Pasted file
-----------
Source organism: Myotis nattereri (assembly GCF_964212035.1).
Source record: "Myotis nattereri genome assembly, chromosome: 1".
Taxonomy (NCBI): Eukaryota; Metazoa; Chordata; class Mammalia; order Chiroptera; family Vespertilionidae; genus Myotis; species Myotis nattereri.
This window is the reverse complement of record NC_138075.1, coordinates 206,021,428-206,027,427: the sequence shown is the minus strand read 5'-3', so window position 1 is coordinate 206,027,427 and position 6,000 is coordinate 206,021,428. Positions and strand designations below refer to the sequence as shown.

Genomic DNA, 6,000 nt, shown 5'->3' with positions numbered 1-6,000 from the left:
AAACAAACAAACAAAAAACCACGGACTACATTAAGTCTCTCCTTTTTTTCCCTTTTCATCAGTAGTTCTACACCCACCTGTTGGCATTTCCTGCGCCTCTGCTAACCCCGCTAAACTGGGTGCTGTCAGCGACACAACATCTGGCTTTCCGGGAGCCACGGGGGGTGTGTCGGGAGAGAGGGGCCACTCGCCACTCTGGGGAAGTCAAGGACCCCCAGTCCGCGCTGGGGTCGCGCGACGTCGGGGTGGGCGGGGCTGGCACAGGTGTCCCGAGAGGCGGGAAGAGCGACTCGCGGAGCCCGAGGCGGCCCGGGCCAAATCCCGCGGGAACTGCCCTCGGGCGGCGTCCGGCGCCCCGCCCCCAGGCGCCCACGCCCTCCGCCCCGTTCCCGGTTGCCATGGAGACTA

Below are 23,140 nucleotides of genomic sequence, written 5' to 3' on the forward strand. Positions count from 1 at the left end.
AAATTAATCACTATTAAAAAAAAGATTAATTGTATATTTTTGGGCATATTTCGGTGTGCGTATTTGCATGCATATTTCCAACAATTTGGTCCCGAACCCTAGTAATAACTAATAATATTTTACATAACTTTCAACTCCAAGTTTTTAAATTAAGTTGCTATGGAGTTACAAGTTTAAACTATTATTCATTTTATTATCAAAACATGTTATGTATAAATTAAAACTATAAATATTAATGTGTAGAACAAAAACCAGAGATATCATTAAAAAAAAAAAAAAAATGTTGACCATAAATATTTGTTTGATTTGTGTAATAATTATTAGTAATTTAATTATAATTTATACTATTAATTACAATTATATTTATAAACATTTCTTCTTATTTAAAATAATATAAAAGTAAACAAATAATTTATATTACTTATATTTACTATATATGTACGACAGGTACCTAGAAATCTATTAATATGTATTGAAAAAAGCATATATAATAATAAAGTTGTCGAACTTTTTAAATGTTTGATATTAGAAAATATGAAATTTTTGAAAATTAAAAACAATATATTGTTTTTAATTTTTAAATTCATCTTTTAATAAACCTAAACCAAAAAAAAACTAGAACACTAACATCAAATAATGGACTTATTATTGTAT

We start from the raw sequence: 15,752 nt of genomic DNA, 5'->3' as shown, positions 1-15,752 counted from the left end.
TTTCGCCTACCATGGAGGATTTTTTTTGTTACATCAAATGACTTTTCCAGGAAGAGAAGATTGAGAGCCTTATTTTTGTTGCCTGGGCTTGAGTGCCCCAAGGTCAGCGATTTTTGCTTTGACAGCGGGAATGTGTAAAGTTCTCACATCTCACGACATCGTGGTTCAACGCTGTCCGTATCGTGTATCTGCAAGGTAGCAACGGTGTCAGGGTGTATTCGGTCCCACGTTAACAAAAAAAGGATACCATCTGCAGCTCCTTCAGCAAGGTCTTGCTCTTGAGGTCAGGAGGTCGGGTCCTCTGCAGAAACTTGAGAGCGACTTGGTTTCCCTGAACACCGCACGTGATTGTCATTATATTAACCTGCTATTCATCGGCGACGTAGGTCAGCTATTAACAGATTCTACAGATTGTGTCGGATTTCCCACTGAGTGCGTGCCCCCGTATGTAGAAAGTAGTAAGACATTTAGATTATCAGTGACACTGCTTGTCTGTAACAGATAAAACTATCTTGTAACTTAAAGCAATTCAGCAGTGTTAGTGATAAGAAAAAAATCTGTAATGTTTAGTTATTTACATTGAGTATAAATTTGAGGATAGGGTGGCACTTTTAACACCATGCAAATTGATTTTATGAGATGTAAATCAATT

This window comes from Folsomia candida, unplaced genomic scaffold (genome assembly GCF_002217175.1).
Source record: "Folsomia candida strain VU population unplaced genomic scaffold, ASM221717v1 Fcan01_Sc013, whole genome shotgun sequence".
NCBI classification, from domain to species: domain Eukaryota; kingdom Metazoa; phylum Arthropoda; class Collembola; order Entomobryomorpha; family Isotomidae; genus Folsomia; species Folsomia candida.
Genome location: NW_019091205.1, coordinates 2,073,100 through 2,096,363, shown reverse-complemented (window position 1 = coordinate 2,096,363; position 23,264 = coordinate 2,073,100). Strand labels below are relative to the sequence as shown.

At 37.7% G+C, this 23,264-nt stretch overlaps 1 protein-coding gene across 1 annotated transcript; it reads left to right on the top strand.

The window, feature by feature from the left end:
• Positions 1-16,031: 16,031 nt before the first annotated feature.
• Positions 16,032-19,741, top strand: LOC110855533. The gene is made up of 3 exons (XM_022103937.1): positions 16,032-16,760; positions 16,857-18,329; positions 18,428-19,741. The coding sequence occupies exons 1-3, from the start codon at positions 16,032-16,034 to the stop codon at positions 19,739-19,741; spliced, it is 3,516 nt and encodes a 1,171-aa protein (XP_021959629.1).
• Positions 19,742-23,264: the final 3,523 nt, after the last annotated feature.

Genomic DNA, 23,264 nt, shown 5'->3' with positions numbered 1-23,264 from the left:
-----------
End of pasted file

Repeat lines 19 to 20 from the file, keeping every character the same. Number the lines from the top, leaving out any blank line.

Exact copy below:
• Positions 19,742-23,264: the final 3,523 nt, after the last annotated feature.

Genomic DNA, 23,264 nt, shown 5'->3' with positions numbered 1-23,264 from the left: